Cafe Cracks: Attacks on Unsecured Wireless Networks

Paul Moceri ( and Troy Ruths (

Additional notes about Windows implementation of Cafe Cracks


Mobile users demand high connectivity in today's world, often at the price of security. Requiring Internet access at the airport, public buildings, and restaurants, users will easily sacrifice a secure connection for a fast and reliable one. By broadcasting rogue access points at these compromising locations, crackers can launch effective Man-in-the-Middle attacks.  Our developed crack, Cafe Crack, provides a platform built from open source software for deploying rogue access points and sophisticated Man-in-the-Middle attacks. Built around the Untangle Server software, Cafe Crack allows the hacker to dynamically measure, monitor and redirect network traffic.  This paper will provide an example of DNS spoofing using the Cafe Crack platform and then provide simple and effective protection techniques against harmful rogue AP attacks. 


Spoofing, phishing, DNS, DNSSEC, VPN, Public VPN, Untangle, Man-in-the-Middle, wireless, 802.11, Rogue AP, Open Source, Evil Twin

Table of Contents

1 Introduction

Internet users have grown accustomed to ubiquitous connectivity. Mobile users, in particular, constantly look for open networks to use. Often times, users end up connecting to insecure networks without taking the necessary security measures. With the proliferation of wireless networks in public places, this is becoming a greater concern.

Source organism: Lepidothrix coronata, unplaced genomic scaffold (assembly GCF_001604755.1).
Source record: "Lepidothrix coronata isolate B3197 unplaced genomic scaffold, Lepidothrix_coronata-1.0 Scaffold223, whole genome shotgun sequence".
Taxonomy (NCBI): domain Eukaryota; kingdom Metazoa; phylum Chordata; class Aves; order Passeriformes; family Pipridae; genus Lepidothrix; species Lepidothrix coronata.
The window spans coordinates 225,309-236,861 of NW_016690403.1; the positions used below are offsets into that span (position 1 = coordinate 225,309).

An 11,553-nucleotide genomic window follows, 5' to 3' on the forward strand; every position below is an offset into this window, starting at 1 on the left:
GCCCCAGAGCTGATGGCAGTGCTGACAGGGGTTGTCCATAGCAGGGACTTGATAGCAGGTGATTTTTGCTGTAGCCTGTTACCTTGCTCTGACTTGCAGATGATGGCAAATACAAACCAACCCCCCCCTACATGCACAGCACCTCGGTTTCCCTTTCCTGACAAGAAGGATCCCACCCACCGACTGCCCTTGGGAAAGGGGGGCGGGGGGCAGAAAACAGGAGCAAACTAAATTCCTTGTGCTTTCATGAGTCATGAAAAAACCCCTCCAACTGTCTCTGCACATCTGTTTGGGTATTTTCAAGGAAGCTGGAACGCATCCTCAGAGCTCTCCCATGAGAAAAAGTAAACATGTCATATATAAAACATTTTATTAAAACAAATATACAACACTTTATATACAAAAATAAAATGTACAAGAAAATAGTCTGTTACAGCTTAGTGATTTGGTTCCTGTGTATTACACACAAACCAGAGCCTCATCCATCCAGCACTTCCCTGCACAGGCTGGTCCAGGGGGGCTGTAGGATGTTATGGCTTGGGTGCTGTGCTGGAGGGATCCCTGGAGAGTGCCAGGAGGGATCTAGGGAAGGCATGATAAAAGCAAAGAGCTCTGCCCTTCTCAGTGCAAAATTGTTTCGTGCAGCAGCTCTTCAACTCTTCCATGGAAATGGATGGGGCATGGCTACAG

This project demonstrates how a cracker could easily spoof a public wireless access point (AP) and use it to collect private information from an individual. We will show all of the steps necessarily to setup a mobile platform, called Cafe Crack, to launch such attacks. Then, we will describe ways to protect against these attacks when using unsecured and distrusted networks.

1.1 Rogue AP Attack

The rogue AP attack is successful since it capitalizes on the incompetency of the user rather than technology. By broadcasting a fake wireless network in a trusted area, rogue APs lure victims into connecting to the fake network and sharing sensitive information. Also known as the Evil Twin attack, a hacker hijacks a trusted wireless network by force or proximity, stealing users from the original network. Users connect and conduct their normal affairs on the Internet, unwittingly supplying the hacker with usernames, passwords, credit card numbers and other private information through phishing sites.

1.2 Airsnarf

Airsnarf is a rogue AP setup utility designed to phish for user information using a network log in page and Domain Name System (DNS) spoofing [Airsnarf ]. The tool is comprised of TreeWalk, SoftAP, Apache, ActivePerl, and several scripts all running on Linux. Airsnarf demonstrates the vulnerability in wireless networks by exploiting the rouge AP and Evil Twin attacks; however the software is no longer supported. By broadcasting a competing wireless network, Airsnarf phishes for username and passwords from victims, in addition to credit card information taken on the network log in page. By serving as the DNS server, the software could also be used to redirect victims to false secure pages in order to steal sensitive information. Our developed crack builds on the ideology of Airsnarf, and enhances the capabilities of the cracker by using a software network gateway, Untangle. This means the Man-in-the-Middle attacks can be more sophisticated and diverse using the same Cafe Crack platform.